New Delhi: Ahead of Prime Minister Narendra Modi's visit later this week, Australia on Wednesday hoped that the administrative arrangement for the supply of uranium to India would be in place by "first half of next year" as it was in the process of getting parliamentary approvals for the same.
India and Australia inked a civil nuclear cooperation agreement during the visit of Australian Prime Minister Tony Abbott here in September, nearly two-and-a-half years after Canberra lifted the ban on supply of yellow cake.
"Sometime within the first half of next year I would imagine... The objective is to do as fast as possible and that is what we are doing," Australian High Commissioner here Patrick Suckling said when asked about the time-frame for implementation of the nuclear agreement.
He said that the agreement signed during Abbott's visit is now going under various parliamentary and other approvals.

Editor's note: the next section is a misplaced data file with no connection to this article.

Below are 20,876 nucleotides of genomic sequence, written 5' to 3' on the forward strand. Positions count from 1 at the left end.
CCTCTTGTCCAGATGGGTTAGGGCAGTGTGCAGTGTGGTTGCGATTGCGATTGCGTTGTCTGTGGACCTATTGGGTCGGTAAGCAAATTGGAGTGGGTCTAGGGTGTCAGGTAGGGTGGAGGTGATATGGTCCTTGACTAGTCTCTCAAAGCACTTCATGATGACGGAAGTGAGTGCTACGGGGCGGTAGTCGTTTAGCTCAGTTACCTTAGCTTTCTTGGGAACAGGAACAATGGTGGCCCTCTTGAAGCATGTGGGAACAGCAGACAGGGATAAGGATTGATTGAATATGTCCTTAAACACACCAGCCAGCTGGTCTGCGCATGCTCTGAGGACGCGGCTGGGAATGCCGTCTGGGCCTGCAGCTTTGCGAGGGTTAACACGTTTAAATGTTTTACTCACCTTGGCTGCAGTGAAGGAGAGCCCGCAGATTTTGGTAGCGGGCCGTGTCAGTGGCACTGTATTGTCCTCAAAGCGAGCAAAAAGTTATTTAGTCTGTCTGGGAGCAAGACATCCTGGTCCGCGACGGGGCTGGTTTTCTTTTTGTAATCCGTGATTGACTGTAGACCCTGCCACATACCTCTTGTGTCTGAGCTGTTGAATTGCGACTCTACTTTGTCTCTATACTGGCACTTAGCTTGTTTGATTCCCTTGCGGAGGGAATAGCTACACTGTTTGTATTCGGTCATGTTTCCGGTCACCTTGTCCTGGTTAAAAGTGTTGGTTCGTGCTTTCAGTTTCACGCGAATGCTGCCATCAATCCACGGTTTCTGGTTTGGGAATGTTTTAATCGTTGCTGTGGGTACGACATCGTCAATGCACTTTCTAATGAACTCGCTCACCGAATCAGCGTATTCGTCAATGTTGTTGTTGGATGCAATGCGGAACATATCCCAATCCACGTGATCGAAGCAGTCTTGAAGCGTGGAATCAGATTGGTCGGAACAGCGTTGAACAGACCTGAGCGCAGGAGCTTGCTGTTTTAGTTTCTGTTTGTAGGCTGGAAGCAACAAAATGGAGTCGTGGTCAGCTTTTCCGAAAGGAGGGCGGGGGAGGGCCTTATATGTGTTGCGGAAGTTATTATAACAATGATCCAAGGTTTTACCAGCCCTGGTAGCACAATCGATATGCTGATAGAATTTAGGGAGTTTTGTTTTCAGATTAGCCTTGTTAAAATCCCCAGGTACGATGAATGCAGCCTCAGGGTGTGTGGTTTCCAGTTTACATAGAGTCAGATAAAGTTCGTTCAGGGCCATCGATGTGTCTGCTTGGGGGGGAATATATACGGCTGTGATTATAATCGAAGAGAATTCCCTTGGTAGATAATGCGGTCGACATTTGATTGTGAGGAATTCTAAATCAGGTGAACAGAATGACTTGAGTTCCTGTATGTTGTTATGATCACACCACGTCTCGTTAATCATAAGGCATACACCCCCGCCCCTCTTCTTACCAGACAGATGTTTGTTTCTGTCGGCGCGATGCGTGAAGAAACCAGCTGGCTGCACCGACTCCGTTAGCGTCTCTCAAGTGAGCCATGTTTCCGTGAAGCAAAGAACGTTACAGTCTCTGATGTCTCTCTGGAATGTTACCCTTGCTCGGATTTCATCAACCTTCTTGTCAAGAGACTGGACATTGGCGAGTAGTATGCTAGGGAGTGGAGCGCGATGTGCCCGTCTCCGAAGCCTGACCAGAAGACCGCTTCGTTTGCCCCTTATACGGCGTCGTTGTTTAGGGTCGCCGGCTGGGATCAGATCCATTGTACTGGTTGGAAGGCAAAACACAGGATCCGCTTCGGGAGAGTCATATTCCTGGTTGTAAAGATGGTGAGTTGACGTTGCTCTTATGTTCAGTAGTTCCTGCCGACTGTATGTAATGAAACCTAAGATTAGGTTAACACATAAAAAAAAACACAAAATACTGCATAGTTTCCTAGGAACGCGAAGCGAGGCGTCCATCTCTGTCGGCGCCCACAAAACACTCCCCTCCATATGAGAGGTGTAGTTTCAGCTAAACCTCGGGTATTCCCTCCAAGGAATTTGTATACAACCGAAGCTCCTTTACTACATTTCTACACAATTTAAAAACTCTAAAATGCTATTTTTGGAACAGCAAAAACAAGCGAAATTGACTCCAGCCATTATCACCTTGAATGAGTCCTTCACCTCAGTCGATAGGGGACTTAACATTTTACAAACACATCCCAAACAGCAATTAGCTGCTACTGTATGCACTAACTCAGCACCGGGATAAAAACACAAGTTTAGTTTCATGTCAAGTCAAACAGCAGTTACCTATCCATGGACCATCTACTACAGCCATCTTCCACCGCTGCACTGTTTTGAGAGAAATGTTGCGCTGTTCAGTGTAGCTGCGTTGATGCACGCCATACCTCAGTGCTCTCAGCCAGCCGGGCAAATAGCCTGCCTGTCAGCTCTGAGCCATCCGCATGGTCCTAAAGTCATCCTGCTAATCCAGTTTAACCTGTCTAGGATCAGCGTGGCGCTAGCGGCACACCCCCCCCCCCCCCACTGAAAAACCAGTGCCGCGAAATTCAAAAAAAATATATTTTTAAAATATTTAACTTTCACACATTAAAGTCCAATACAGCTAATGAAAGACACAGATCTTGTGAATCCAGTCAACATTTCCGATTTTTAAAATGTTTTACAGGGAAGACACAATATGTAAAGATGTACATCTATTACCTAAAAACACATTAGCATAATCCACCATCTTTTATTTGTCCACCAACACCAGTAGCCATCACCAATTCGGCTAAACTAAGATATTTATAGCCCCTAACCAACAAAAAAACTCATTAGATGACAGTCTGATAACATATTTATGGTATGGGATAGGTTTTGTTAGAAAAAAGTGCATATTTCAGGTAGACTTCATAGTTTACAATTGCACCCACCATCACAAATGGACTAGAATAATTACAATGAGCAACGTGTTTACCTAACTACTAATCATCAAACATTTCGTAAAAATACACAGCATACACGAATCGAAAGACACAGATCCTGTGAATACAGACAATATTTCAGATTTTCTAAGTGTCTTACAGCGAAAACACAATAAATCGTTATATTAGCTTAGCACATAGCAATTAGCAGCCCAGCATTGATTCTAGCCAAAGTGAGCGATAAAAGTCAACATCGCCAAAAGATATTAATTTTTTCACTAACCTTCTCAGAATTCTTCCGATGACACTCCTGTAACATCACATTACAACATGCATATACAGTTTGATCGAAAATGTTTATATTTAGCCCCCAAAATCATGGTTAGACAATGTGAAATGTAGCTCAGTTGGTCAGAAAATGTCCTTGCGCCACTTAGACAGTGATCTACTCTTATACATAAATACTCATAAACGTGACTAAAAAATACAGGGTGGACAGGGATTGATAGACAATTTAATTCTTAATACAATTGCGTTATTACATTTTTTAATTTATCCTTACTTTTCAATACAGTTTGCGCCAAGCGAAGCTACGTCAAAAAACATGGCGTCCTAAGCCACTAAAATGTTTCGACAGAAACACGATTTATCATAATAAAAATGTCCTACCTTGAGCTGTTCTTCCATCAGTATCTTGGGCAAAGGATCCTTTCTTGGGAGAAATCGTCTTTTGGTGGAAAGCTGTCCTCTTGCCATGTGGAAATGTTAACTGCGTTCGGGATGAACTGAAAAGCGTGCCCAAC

"... When that will be concluded that will be the basis for commercial business between Australian entities and Indian entities wanting to import uranium to India... So, that is progressing very very well... Our Prime Minister is strongly committed to that agreement," he said.
The civil nuclear pact would enable India to get uranium from Australia, which reportedly produced 7488 tonnes of uranium in 2013. It is the world's third-ranking producer behind Kazakhstan and Canada.
Modi will be visiting Australia to attend the G-20 Summit on November 15-16. He will also travel to Canberra where he will hold talks with Abbott on key bilateral and regional issues.
Talking on defence cooperation between the countries, Suckling said, "We do have a strategic and security interest. There has been recent announcements of annual navy to navy exercises."
He further said that there have been discussions on cooperation in other areas of defence and services as well and expressed hope that the issues would be discussed during Modi's visit.
"... I am sure these things will be discussed and it may be that there will be some announcements," he added.